Support Our Kids and Spiral Garden spend the day communicating through art. Support Our Kids Japanese students and Spiral Garden campers in front of the flag they decorated together with their colourful handprints.
TORONTO — On a glorious summer day, Japanese students and Canadian summer campers spent the day outside in the garden, creating arts and crafts making new friends on July 23.
Spiral Garden is a summer day camp for children with and without physical disabilities at Holland Bloorview Kids Rehabilitation Hospital. A sprawling garden behind the hospital, it is filled with play structures, picnic tables and stations for every type of arts and crafts imaginable, from woodworking to clay sculpting. Despite the language barrier, the students and campers learned about communication and expression through art.
“Spiral Gardens is not only this beautiful place that we are enjoying on this gorgeous day,” said Julia Hanigsberg, president and CEO at Holland Bloorview. “The camp brings together children of all abilities to play and create together, as art is such universal language that brings people together of all cultural backgrounds and abilities.”
The Japanese students were visiting Canada for two weeks, sponsored by the non-profit organization, Support Our Kids. The organization, originally from New Zealand, has a Canadian chapter run by Toronto philanthropists James and Chako Matsumoto.
They sponsor children affected by the earthquake and nuclear disaster in Northern Japan in 2011 and each year bring 10 students to Canada for two weeks of summer camp. Many of the children lost parents, family members or homes to the disaster.
“Both the tsunami and nuclear disaster victims, they lost their parents and families and houses and everything, so they really had a hard time. They have trauma in their hearts, so we want to help that, to get their lives back,” said James.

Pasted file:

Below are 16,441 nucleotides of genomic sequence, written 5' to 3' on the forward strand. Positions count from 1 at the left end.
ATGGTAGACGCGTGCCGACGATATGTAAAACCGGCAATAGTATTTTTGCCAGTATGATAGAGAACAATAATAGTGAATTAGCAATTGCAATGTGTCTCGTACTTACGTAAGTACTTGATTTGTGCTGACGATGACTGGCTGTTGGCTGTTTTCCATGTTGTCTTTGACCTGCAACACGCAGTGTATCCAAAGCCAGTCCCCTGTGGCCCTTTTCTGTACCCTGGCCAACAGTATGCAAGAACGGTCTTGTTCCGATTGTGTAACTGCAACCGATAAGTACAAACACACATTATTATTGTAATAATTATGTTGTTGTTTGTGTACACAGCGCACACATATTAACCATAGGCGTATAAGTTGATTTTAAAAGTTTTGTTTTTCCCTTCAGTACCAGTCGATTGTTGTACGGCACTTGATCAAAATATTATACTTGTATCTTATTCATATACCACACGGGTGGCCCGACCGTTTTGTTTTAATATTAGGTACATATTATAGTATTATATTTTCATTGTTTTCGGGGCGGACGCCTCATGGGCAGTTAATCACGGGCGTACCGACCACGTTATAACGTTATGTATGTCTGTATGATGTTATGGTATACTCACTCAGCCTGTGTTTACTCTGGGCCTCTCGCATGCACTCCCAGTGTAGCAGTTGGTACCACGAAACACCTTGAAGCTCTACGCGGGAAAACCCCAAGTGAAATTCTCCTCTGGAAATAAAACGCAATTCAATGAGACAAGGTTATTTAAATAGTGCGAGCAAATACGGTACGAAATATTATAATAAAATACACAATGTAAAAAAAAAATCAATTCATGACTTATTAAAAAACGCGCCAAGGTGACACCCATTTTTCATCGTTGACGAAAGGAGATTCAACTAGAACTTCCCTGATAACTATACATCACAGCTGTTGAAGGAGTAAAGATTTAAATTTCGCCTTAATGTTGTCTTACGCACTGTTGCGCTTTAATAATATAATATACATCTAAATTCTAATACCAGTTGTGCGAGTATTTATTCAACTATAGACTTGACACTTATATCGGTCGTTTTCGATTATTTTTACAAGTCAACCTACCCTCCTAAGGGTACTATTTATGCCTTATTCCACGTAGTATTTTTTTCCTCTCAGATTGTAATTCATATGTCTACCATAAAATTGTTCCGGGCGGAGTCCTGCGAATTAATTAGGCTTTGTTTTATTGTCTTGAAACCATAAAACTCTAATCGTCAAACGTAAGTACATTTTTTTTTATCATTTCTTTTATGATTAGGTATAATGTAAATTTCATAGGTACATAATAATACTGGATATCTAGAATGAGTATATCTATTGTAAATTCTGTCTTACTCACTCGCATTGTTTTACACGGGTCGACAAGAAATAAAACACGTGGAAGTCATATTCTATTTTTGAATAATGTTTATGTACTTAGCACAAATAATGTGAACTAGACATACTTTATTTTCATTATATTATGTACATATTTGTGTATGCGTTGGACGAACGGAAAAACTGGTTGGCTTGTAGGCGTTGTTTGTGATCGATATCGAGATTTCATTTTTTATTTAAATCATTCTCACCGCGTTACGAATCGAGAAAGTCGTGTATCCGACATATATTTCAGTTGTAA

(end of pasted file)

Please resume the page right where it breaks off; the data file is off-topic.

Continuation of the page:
A 10-year commitment, next year will be the last year of the program. Chako and James hope the program has a lasting effect and that the children that they helped will learn to help others in need.
Children like Yuki Akiyama, who took part in the SOK program in 2013, and returned to Toronto this year as a volunteer. Akiyama, who now works with the organization in Tokyo, says as a kid, she could not believe how many people reached out to help her and other children through SOK, and wanted to get involved herself.
During the day, the students and campers decorated a large flag with a carp and rugby ball with their colourful painted handprints. Alongside a beating drum, the children carried the flag with the words ‘support each other,’ and presented the flag to Al Charron, a Rugby Canada star.
The flag is meant to be a symbol of friendship and celebration of diversity and expression through art, a language children of all abilities can use. Charron will bring the flag to Japan, when the Canadian National Rugby team will be in Japan for the 2019 Rugby World Cup in October.
“This flag will hopefully be in the team room for the Canadian team in Japan, we can hopefully get this flag flying at the stadium,” said Charron. “For me, it means a lot, its going to mean a lot to the players and coaches and the whole staff, to see this and what it represents.”
Next year, SOK students will bring the flag back to Holland Bloorview, where it will then be displayed in the hospital.
“It is my greatest pleasure if this [flag] may be displayed somewhere in this building as a symbol of the friendship between the hospital and Support Our Kids children for many years to come,” said Chako.